If you bypass the turbo's turbine, it isn't going to be spinning. Even at idle they can sit at 10,000-20,000 rpm. That's 10-20% more spinning up you have to do to get boost, but it also means the compressor isn't spinning. So bypassing the exhaust turbine now means the compressor is a restriction, or is being spun by the intake airflow.   

       Does this matter? No. At least in a spark ignition engine. It's a common misconception that when your right foot goes down, some extra fuel is squirted into the engine and exciting times begin. What actually happens, in a modern engine, is that your right foot controls the THROTTLE* a butterfly valve usually, that deliberately restricts the engines airflow. Airflow restriction is the way a spark ignition engine is controlled.   

       In the same engine, to decrease fuel use, just restrict the airflow, either end is OK, but intake is much easier to work with. The engine management system just changes the fuel flow to maintain a roughly stoichiometric 14.7:1 Air-fuel ratio.   

       //This might be in the form of a non-off-the-shelf design. Perhaps a "slapping shut" solenoid type of valve could be used.//   

       Putting valves in the exhaust stream leads to valves that don't work anymore. You may have an EGR valve in your car, it's probably seized. Take a look at the materials used on exhaust manifolds and turbine housings, cast iron mostly. It's a minor miracle the turbine itself doesn't incinerate. The current system of a passive spring is still notoriously tricky to get working.   

       //The turbo would need to be moved out of the current conventional primary flow direction. Again; no of the shelf designs exist.//   

       Remote turbos exist. Kelly Johnson was a fan, he put a pair in the tail booms of the second-best aircraft to be named "lightning". You can get some packaging advantages, but in general, you worsen the lag dramatically and gain numerous opportunities for exhaust and boost leak. Overall, you're making the on-boost performance worse for a 0 to marginal off boost efficiency gain. That's a difficult sell on the sales floor, "sure it's laggy as hell and there's pipes everywhere, but look at the off-boost BSFC map!"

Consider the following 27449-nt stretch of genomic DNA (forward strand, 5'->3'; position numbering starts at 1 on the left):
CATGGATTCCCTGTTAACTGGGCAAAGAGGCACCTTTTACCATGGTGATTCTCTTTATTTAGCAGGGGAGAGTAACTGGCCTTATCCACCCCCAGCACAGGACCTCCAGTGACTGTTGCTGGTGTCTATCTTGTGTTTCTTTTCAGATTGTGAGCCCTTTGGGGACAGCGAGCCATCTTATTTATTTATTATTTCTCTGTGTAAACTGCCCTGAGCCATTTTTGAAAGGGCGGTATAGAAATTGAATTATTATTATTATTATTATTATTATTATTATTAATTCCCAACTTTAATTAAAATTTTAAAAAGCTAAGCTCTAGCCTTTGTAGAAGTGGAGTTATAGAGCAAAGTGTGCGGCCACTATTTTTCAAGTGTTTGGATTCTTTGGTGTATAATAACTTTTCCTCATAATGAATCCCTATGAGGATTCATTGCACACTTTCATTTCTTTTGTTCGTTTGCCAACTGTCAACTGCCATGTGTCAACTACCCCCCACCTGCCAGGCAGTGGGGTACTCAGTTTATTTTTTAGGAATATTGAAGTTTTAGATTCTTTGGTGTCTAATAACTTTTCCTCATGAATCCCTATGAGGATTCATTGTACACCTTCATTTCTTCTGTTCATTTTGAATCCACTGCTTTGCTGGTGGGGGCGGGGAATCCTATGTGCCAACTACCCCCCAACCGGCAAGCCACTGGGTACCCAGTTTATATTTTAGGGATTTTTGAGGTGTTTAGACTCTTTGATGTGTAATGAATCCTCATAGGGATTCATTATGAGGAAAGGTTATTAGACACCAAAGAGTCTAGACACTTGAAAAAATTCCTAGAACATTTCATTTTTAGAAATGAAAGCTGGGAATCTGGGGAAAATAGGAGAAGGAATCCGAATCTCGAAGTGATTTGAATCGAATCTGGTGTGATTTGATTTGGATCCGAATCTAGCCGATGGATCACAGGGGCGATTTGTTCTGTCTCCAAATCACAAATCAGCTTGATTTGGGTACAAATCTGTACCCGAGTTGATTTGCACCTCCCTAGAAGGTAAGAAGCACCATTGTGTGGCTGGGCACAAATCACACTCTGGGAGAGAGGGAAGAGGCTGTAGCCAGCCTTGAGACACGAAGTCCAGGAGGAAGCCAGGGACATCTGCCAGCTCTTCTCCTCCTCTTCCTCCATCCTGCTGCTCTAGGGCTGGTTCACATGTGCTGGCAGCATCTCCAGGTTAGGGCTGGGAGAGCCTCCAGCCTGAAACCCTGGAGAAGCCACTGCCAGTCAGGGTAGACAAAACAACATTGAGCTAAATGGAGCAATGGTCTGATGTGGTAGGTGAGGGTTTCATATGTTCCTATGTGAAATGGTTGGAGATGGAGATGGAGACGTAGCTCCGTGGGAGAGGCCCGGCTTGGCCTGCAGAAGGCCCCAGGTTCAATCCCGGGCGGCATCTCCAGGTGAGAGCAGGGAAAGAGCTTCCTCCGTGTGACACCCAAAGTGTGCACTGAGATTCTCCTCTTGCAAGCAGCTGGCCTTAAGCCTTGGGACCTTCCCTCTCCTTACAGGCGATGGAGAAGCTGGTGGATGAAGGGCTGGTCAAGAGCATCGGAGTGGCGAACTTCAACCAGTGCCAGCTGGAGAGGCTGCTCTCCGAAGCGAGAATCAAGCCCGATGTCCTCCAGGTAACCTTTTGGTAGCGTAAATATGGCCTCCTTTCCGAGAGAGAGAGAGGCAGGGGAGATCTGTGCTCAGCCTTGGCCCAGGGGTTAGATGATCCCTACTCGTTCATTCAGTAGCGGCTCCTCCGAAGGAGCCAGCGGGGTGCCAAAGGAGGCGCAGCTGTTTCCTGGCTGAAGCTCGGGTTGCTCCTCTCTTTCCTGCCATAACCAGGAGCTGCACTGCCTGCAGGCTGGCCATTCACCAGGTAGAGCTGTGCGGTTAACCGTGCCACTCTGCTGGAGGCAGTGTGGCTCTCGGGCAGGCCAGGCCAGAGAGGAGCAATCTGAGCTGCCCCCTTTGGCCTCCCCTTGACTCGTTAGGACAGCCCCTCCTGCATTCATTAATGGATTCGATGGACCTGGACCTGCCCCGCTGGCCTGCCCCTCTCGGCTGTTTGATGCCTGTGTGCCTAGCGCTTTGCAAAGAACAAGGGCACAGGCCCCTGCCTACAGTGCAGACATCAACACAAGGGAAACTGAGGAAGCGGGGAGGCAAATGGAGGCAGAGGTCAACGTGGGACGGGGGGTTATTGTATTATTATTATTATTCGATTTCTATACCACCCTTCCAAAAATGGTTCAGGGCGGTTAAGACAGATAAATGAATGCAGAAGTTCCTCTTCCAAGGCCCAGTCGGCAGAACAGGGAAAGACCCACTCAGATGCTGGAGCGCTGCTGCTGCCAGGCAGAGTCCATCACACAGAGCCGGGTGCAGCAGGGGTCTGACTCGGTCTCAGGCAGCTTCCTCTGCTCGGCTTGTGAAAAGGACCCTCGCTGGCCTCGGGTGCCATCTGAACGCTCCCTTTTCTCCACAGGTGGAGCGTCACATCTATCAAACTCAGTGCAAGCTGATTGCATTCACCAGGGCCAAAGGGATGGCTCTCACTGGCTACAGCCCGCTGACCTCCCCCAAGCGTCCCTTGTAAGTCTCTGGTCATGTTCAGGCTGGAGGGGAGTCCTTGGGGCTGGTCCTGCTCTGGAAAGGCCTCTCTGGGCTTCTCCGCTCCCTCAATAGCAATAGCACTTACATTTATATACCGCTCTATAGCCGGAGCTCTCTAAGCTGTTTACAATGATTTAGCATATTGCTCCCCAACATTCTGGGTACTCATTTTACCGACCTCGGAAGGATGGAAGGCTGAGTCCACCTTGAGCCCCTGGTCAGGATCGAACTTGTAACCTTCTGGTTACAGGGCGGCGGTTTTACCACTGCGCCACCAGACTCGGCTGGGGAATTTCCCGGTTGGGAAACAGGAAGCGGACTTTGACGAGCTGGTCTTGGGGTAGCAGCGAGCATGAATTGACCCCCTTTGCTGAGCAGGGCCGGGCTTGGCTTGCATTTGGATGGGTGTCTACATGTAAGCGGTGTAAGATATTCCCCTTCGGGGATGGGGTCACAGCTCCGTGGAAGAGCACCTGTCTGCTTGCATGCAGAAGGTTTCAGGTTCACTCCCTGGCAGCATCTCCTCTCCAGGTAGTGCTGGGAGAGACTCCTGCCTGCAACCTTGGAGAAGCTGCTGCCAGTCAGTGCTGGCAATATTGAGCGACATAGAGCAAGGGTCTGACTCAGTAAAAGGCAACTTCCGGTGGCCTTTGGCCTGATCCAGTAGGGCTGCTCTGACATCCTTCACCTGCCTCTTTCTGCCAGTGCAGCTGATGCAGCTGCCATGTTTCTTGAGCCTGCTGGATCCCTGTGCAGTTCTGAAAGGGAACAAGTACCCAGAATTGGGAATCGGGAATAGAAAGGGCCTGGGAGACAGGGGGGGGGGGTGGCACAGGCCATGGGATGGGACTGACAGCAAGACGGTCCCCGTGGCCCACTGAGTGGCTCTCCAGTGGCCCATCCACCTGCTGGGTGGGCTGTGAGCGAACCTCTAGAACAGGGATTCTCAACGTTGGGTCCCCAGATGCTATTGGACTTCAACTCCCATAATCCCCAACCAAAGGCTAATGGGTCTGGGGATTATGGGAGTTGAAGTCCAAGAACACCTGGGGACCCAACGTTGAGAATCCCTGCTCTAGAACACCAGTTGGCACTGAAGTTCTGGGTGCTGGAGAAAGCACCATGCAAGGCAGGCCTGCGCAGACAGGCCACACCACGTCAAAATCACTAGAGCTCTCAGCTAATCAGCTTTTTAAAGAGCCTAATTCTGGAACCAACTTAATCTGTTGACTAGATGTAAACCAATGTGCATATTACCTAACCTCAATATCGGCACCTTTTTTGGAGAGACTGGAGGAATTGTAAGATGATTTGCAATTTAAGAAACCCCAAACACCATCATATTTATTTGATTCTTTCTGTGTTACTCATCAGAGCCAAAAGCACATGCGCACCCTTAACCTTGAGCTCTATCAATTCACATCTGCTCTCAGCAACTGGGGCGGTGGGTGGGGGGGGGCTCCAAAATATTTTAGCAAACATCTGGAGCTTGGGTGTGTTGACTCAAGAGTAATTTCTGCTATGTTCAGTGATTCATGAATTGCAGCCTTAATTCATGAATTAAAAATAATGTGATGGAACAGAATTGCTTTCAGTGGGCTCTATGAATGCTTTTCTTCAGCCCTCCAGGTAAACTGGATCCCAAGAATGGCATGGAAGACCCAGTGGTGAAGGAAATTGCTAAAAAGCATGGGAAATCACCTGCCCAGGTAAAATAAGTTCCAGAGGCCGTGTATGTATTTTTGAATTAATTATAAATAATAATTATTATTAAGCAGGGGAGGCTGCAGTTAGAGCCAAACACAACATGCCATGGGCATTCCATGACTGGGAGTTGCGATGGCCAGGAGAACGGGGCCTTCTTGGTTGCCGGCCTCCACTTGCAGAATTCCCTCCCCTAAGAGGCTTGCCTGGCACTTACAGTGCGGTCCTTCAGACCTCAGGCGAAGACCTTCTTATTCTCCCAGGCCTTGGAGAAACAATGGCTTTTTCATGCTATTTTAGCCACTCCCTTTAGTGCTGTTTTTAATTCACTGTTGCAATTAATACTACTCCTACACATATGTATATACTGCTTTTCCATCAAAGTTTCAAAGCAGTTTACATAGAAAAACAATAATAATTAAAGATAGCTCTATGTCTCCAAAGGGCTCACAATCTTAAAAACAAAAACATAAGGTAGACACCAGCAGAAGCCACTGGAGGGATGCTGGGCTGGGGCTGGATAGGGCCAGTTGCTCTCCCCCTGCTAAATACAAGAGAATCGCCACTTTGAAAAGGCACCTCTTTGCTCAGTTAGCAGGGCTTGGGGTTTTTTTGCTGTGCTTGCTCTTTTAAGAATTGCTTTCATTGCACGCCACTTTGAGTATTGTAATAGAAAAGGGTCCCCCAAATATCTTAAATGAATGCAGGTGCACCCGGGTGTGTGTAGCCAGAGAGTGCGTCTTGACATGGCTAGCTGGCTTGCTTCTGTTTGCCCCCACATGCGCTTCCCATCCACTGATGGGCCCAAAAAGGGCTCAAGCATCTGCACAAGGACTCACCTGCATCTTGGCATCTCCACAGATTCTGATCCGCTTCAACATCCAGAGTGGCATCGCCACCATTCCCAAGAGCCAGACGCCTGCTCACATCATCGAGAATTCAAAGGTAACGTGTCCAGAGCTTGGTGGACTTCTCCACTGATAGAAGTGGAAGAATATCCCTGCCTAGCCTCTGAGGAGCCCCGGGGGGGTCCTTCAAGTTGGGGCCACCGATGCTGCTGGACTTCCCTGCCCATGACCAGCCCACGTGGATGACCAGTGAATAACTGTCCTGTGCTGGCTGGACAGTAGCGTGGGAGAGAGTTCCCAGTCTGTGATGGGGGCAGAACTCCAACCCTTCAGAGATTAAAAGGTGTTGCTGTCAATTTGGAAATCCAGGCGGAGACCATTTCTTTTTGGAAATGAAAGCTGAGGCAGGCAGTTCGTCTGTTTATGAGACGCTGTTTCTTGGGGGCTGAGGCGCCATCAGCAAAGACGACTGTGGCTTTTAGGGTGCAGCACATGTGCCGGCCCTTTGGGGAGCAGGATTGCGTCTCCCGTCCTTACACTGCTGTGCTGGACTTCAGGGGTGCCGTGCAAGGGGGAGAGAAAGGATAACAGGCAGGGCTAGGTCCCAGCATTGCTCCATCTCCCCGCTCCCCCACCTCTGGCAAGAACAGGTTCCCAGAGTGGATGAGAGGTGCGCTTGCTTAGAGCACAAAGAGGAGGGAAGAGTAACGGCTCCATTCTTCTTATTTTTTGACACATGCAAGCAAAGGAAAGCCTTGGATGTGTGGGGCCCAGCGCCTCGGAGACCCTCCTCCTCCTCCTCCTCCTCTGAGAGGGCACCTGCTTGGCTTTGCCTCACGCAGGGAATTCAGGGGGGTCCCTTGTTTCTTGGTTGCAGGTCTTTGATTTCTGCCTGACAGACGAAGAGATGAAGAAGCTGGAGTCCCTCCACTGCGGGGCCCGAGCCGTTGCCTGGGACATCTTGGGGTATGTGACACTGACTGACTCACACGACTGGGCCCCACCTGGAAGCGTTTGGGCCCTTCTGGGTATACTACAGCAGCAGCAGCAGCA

If you want efficiency, take the turbo and give it away, it'll break at a measly 100,000 and the bolts are a nightmare. Design your engine slightly larger, put a very clever valving and engine management system on it and very carefully look at sliding friction and reciprocating mass. Turbos are only there because governments are morons who legislate on engine capacity because they don't understand air-fuel ratios.   

       *I wish we had italic.
bs0u0155, Oct 17 2017
  

       // I wish we had italic //   

       You can't mean that. Their economy's nearly as bad as Greece, their politics are a corrupt shambles, the drains stink, the whole place reeks of garlic, petrol fumes and cigarettes, and it's earthquake-prone and dotted with active volcanos.   

       You'd be better off with Turkey ... not too bad if roasted properly, and the feathers are good insulation.
8th of 7, Oct 17 2017
  

       I dunno, [8th]. When I retire, I'm planning to move to one of the italic islands, maybe San Serif.
MaxwellBuchanan, Oct 17 2017
  

       We understand that the cathedral there has a very fine medaeval font ....
8th of 7, Oct 17 2017
  

       That pun was unjustified.
MaxwellBuchanan, Oct 17 2017
  

       True, it's obviously left-aligned.
bs0u0155, Oct 17 2017
  

       I thought it was rather bold.
normzone, Oct 18 2017
  

       You have to, if they're running...
bs0u0155, Oct 18 2017
  

       Is all this really justified ?
normzone, Oct 18 2017